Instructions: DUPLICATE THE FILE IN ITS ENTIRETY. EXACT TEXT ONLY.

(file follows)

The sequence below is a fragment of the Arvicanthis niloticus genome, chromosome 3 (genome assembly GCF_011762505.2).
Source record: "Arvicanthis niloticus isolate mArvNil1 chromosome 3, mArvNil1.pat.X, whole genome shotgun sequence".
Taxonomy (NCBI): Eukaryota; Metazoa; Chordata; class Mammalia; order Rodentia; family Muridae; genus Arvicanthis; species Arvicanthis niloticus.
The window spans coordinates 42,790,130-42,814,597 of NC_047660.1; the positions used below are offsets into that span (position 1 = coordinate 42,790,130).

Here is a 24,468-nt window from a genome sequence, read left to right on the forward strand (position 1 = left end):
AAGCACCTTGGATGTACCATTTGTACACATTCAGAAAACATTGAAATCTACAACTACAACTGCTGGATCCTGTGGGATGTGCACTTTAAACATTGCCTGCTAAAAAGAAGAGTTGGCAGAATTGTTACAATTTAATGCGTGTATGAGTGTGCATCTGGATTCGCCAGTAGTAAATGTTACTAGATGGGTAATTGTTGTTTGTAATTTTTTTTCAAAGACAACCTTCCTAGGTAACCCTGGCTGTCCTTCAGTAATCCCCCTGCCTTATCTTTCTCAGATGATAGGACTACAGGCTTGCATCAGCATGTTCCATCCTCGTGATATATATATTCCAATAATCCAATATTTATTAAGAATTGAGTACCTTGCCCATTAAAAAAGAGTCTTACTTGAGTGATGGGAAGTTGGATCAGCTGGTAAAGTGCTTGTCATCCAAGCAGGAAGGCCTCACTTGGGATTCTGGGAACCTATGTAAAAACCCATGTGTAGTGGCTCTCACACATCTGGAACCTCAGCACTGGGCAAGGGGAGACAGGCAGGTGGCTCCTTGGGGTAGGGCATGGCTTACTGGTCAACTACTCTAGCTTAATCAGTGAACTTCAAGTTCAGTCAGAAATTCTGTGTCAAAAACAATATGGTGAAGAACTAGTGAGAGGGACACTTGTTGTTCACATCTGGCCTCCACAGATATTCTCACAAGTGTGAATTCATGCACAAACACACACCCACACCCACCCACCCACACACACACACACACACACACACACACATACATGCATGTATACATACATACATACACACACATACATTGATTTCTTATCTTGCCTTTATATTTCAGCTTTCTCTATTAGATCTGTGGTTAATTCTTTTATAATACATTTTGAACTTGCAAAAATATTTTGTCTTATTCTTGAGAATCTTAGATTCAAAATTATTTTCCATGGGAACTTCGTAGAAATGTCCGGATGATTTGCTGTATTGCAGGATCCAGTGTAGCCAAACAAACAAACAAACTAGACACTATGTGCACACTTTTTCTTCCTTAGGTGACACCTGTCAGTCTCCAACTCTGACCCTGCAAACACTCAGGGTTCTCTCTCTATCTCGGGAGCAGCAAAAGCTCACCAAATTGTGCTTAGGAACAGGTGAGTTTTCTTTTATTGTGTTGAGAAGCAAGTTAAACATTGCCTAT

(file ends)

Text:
The sequence below is a fragment of the Arvicanthis niloticus genome, chromosome 3 (genome assembly GCF_011762505.2).
Source record: "Arvicanthis niloticus isolate mArvNil1 chromosome 3, mArvNil1.pat.X, whole genome shotgun sequence".
Taxonomy (NCBI): Eukaryota; Metazoa; Chordata; class Mammalia; order Rodentia; family Muridae; genus Arvicanthis; species Arvicanthis niloticus.
The window spans coordinates 42,790,130-42,814,597 of NC_047660.1; the positions used below are offsets into that span (position 1 = coordinate 42,790,130).

Here is a 24,468-nt window from a genome sequence, read left to right on the forward strand (position 1 = left end):
AAGCACCTTGGATGTACCATTTGTACACATTCAGAAAACATTGAAATCTACAACTACAACTGCTGGATCCTGTGGGATGTGCACTTTAAACATTGCCTGCTAAAAAGAAGAGTTGGCAGAATTGTTACAATTTAATGCGTGTATGAGTGTGCATCTGGATTCGCCAGTAGTAAATGTTACTAGATGGGTAATTGTTGTTTGTAATTTTTTTTCAAAGACAACCTTCCTAGGTAACCCTGGCTGTCCTTCAGTAATCCCCCTGCCTTATCTTTCTCAGATGATAGGACTACAGGCTTGCATCAGCATGTTCCATCCTCGTGATATATATATTCCAATAATCCAATATTTATTAAGAATTGAGTACCTTGCCCATTAAAAAAGAGTCTTACTTGAGTGATGGGAAGTTGGATCAGCTGGTAAAGTGCTTGTCATCCAAGCAGGAAGGCCTCACTTGGGATTCTGGGAACCTATGTAAAAACCCATGTGTAGTGGCTCTCACACATCTGGAACCTCAGCACTGGGCAAGGGGAGACAGGCAGGTGGCTCCTTGGGGTAGGGCATGGCTTACTGGTCAACTACTCTAGCTTAATCAGTGAACTTCAAGTTCAGTCAGAAATTCTGTGTCAAAAACAATATGGTGAAGAACTAGTGAGAGGGACACTTGTTGTTCACATCTGGCCTCCACAGATATTCTCACAAGTGTGAATTCATGCACAAACACACACCCACACCCACCCACCCACACACACACACACACACACACACACACATACATGCATGTATACATACATACATACACACACATACATTGATTTCTTATCTTGCCTTTATATTTCAGCTTTCTCTATTAGATCTGTGGTTAATTCTTTTATAATACATTTTGAACTTGCAAAAATATTTTGTCTTATTCTTGAGAATCTTAGATTCAAAATTATTTTCCATGGGAACTTCGTAGAAATGTCCGGATGATTTGCTGTATTGCAGGATCCAGTGTAGCCAAACAAACAAACAAACTAGACACTATGTGCACACTTTTTCTTCCTTAGGTGACACCTGTCAGTCTCCAACTCTGACCCTGCAAACACTCAGGGTTCTCTCTCTATCTCGGGAGCAGCAAAAGCTCACCAAATTGTGCTTAGGAACAGGTGAGTTTTCTTTTATTGTGTTGAGAAGCAAGTTAAACATTGCCTAT